Advertisement

Cervical Cancer Screening and Incidence by Age: Unmet Needs Near and After the Stopping Age for Screening

  • Mary C. White
    Correspondence
    Address correspondence to: Mary C. White, ScD, Epidemiology and Applied Research Branch, Division of Cancer Prevention and Control, CDC, 4770 Buford Highway, MS F76, Atlanta GA 30341
    Affiliations
    Division of Cancer Prevention and Control, National Center for Chronic Disease Prevention and Health Promotion, Centers for Disease Control and Prevention (CDC), Atlanta, Georgia
    Search for articles by this author
  • Meredith L. Shoemaker
    Affiliations
    Division of Cancer Prevention and Control, National Center for Chronic Disease Prevention and Health Promotion, Centers for Disease Control and Prevention (CDC), Atlanta, Georgia
    Search for articles by this author
  • Vicki B. Benard
    Affiliations
    Division of Cancer Prevention and Control, National Center for Chronic Disease Prevention and Health Promotion, Centers for Disease Control and Prevention (CDC), Atlanta, Georgia
    Search for articles by this author

      Introduction

      Leading professional organizations recommend cervical cancer screening for average-risk women aged 21–65 years. For average-risk women aged >65 years, routine screening may be discontinued if “adequate” screening with negative results is documented. Screening is recommended after age 65 years for women who do not meet adequate prior screening criteria or are at special risk.

      Methods

      Authors examined the most recent cervical cancer incidence data from two federal cancer surveillance programs for all women by age and race, corrected for hysterectomy status. The 2013 and 2015 National Health Interview Surveys were analyzed in 2016 to examine the proportion of women aged 41–70 years without a hysterectomy who reported that they never had a Pap test or that their most recent Pap test was >5 years ago (not recently screened).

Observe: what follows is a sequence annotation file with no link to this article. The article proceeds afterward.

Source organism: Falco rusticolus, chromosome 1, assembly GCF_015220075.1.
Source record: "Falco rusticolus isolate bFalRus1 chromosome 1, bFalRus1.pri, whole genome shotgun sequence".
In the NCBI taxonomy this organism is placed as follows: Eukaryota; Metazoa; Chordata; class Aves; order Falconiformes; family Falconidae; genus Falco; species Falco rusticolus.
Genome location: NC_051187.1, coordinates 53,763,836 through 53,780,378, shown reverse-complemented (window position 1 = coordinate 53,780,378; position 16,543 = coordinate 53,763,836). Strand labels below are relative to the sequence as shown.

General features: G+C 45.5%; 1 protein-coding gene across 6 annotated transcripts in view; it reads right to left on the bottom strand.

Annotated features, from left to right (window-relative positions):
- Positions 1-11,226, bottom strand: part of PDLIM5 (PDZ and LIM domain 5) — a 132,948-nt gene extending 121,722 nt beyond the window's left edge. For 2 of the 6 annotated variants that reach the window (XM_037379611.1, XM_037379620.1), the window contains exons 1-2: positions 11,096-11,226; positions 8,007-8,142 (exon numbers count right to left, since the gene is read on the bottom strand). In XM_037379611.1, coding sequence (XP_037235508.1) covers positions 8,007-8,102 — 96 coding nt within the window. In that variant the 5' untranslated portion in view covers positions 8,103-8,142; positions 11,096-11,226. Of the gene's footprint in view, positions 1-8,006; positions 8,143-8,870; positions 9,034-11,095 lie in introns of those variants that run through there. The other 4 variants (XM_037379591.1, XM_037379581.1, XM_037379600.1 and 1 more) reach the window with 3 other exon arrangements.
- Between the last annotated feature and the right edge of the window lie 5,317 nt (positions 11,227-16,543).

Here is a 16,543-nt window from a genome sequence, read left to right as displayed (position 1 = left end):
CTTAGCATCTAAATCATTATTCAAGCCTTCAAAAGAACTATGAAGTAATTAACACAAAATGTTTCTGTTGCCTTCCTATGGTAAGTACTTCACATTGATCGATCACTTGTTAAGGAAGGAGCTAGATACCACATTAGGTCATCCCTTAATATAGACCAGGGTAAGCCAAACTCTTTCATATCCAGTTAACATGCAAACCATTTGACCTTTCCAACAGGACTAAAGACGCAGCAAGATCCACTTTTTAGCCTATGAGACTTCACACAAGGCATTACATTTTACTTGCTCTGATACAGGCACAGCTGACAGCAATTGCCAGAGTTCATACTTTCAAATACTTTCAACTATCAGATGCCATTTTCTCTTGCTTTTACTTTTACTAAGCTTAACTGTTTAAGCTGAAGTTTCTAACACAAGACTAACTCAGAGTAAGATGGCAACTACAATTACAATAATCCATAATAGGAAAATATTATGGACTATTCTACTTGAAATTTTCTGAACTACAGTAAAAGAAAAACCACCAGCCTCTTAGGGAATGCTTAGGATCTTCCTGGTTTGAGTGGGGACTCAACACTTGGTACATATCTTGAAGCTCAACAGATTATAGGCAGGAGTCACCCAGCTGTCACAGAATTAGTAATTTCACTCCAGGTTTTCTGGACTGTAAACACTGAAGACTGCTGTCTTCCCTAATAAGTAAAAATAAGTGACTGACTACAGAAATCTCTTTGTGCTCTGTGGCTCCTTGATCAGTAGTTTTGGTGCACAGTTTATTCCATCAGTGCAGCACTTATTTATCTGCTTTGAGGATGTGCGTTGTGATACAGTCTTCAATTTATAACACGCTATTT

Results

      The incidence rate for cervical cancer among older women, corrected for hysterectomy status, did not decline until age ≥85 years. The proportion not recently screened increased with age, from 12.1% for women aged 41–45 years to 18.4% for women aged 61–65 years.

      Conclusions

      Even among women within the recommended age range for routine screening, many are not up to date, and a substantial number of women approach the “stopping” age for cervical cancer screening without an adequate prior screening history. Efforts are needed to reach women who have not been adequately screened, including women aged >65 years, to prevent invasive cervical cancer cases and deaths among older women.
      To read this article in full you will need to make a payment

      Purchase one-time access:

      Academic & Personal: 24 hour online accessCorporate R&D Professionals: 24 hour online access
      One-time access price info
      • For academic or personal research use, select 'Academic and Personal'
      • For corporate R&D use, select 'Corporate R&D Professionals'

      Subscribe:

      Subscribe to American Journal of Preventive Medicine
      Already a print subscriber? Claim online access
      Already an online subscriber? Sign in
      Institutional Access: Sign in to ScienceDirect

      References

        • U.S. Cancer Statistics Working Group
        United States Cancer Statistics: 1999–2013 Incidence and Mortality Web-based Report.
        U.S. DHHS, CDC, and National Cancer Institute, Atlanta, GA2016
        • Kamineni A.
        • Weinmann S.
        • Shy K.K.
        • Glass A.G.
        • Weiss N.S.
        Efficacy of screening in preventing cervical cancer among older women.